Home Loan Modification Programs Can Help Distressed Homeowners

by admin ~ November 24th, 2008.

Likely, you have already read or heard about the latest loan modification plans offered both privately and publically to provide mortgage relief to financially distressed homeowners cope with their mortgage payments.  But you might not have caught key details that could have an impact on you or people you know — now or in the months ahead.  One of the most ambitious mass-market home loan modification programs was outlined November 11, by the Federal Housing Finance Agency who is the overseer of Fannie Mae and Freddie Mac along with the thirty three banks and mortgage servicing companies who make up the private-sector Hope Now Alliance.

The program, scheduled to start December 15th, targets thousands of sub-prime borrowers who delinquent on their mortgage payments by at least 3months or more, while slipping dangerously close to foreclosure.  To be eligible for intervention, owners need to document that they can handle the proposed home loan payments with up to 38% of their monthly gross income.  They also need to demonstrate that they have experienced some financial hardship that forced them to become delinquent on their mortgage payments and prove that they did not intentionally go into default just to renegotiate better mortgage terms.  If they can pass through these hoops, borrowers may qualify for sharply reduced interest rates, deferrals of principal payments or extended loan terms — whatever combination it takes to get them an affordable payment with their current income.

Even though the formal kickoff isn’t until next month, participating lenders say they want to hear as early as possible from potential beneficiaries. If homeowners can’t connect directly, they can work through the Hope Now Alliance or the U.S. Department of Housing and Urban Development. Hope Now has a toll-free hotline — 888-995-4673 (HOPE) — staffed by counselors.  Also, one of the largest mortgage lenders and servicers Citicorp unveiled loan modifications designed to catch at-risk homeowners before they fall behind.

Beginning this month, Citicorp will reach out to an estimated 500,000 home loan customers who are not delinquent but who appear at risk — either because their credit files show telltale signs of financial stress or because their homes are in markets Citicorp thinks face serious economic strains and job losses in the coming year. The bank said it expects to complete up to $20 billion in “pre-emptive” mortgage modifications in the next six months using rate reductions, term extensions and reductions in principal debt balances in select situations.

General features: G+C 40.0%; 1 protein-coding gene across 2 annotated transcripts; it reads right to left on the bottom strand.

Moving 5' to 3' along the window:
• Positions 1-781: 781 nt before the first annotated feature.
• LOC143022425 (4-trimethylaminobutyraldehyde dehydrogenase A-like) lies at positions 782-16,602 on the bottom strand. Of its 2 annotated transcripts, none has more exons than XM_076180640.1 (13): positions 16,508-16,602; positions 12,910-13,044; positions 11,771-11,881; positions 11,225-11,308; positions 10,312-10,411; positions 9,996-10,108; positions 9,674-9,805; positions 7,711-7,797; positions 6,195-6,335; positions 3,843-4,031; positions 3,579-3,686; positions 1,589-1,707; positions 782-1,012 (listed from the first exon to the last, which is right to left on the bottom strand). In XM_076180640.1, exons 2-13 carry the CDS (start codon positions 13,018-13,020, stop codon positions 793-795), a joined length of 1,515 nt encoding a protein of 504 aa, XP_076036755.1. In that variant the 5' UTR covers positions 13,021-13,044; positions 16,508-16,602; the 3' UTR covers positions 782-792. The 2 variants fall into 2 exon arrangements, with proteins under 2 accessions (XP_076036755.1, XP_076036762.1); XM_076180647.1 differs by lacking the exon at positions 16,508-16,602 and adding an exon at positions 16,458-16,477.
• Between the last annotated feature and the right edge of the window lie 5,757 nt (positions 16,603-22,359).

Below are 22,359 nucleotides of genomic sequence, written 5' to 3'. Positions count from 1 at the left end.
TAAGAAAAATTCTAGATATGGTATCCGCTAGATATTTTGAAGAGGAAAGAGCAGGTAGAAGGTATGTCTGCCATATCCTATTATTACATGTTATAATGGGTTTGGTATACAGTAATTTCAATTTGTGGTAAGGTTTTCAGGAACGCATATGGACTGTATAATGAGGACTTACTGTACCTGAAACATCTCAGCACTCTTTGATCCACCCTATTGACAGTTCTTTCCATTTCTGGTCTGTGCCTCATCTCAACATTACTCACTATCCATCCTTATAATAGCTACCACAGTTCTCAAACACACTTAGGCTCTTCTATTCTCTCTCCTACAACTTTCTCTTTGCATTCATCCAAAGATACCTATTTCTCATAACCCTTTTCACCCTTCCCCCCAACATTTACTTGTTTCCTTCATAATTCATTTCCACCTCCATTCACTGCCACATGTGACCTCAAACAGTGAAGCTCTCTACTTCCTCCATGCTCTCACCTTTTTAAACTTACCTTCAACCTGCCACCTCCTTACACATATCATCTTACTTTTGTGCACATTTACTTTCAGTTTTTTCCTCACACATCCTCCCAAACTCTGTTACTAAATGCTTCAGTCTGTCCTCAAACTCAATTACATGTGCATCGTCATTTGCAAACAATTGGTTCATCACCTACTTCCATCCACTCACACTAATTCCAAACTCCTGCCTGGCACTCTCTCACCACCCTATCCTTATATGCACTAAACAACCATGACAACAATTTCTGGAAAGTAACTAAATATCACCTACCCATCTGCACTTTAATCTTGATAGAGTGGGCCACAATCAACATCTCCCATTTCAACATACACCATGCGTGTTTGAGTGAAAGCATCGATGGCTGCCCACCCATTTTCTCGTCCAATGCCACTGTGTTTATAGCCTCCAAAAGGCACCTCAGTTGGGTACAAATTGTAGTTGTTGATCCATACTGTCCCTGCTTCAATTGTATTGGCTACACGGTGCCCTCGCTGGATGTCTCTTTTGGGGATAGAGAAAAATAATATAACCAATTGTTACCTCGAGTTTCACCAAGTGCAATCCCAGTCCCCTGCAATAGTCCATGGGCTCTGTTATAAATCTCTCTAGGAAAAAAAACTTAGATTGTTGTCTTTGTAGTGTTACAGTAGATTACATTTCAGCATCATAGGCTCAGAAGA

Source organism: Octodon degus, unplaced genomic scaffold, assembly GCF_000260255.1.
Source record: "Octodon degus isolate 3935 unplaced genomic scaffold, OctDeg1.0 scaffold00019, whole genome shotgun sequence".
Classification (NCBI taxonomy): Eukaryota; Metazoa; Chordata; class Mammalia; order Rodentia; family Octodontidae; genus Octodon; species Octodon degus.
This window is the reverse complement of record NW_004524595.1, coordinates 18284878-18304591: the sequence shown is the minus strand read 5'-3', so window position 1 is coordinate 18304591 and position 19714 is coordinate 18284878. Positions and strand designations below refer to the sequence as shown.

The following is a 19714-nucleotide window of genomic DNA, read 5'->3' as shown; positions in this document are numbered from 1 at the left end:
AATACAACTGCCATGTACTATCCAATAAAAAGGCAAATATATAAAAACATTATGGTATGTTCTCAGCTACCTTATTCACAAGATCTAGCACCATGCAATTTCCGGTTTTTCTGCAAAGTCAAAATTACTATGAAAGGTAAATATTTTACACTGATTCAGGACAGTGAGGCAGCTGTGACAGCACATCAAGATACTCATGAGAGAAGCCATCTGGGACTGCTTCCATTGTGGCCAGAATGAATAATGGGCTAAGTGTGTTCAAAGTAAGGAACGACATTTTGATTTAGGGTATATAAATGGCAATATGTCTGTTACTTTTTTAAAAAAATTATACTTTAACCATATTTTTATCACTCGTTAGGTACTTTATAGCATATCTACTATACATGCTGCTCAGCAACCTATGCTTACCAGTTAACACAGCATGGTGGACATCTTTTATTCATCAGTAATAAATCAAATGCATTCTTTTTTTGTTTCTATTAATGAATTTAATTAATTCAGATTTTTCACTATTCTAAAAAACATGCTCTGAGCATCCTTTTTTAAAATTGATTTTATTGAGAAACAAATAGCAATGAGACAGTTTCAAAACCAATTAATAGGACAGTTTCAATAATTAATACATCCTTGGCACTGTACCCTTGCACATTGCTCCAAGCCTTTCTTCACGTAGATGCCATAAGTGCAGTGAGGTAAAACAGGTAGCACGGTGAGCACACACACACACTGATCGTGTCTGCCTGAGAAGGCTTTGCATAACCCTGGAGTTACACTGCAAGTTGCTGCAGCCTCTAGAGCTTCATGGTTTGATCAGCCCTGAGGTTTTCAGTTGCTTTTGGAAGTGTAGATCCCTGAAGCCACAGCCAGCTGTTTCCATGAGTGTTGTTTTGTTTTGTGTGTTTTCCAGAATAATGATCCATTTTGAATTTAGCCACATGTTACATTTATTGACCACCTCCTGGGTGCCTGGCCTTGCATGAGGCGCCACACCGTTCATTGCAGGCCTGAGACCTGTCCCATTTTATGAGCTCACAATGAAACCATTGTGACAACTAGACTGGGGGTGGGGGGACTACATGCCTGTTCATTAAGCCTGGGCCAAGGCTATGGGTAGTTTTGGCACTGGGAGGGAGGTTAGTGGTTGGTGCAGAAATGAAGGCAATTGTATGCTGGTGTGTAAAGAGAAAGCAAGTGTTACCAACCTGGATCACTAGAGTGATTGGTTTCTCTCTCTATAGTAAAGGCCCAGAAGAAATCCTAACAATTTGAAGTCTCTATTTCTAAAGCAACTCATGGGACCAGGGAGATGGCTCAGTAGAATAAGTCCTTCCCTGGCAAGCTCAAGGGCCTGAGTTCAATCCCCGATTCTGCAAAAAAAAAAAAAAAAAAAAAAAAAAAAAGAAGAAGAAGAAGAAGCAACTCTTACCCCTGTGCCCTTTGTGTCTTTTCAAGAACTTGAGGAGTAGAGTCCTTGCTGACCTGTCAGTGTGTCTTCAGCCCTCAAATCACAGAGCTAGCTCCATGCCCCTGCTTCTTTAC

While the two new loan modification programs target starkly different segments of homeowners — the walking wounded and those heading for the line of fire — both make use of a streamlined, formula-based systematic approach for mass modifications advocated by FDIC Chairwoman Sheila Bair.  Though most mortgage-industry executives and economists say today’s foreclosure crisis is so serious that only wholesale remedial approaches can prevent home losses from piling up, not everyone agrees with the new programs or the loan-modification options they throw to homeowners.

For example, some experts are critical of the government’s requirement for three months of delinquency, arguing that it could have corrosive effects on borrowers who are straining to keep up with payments, but still making them on time.  Rob Chrisman, of Residential Pacific Mortgage in Walnut Creek, Calif., says he talked with a loan agent who commented, “All I have to do is stop making mortgage payments and I can get a 3% rate?  Sweet! Who needs a mortgage broker?” 

Other critics argue that mass-market modifications are bound to produce high rates of recidivism — essentially waves of loan modifications or foreclosures in the coming years as homeowners with hastily modified mortgage loans find that they cannot afford even those significantly reduced interest rates and better loan terms. That simply pushes the problem down the road, rather than solving it.  Bottom line for borrowers: Definitely pursue a loan modification if you qualify and need a more affordable mortgage loan to avoid foreclosure. But talk with your servicer to make sure that the revised terms you’re signing up for are realistic for your long-range economic situation, and not likely to be just a temporary patch.

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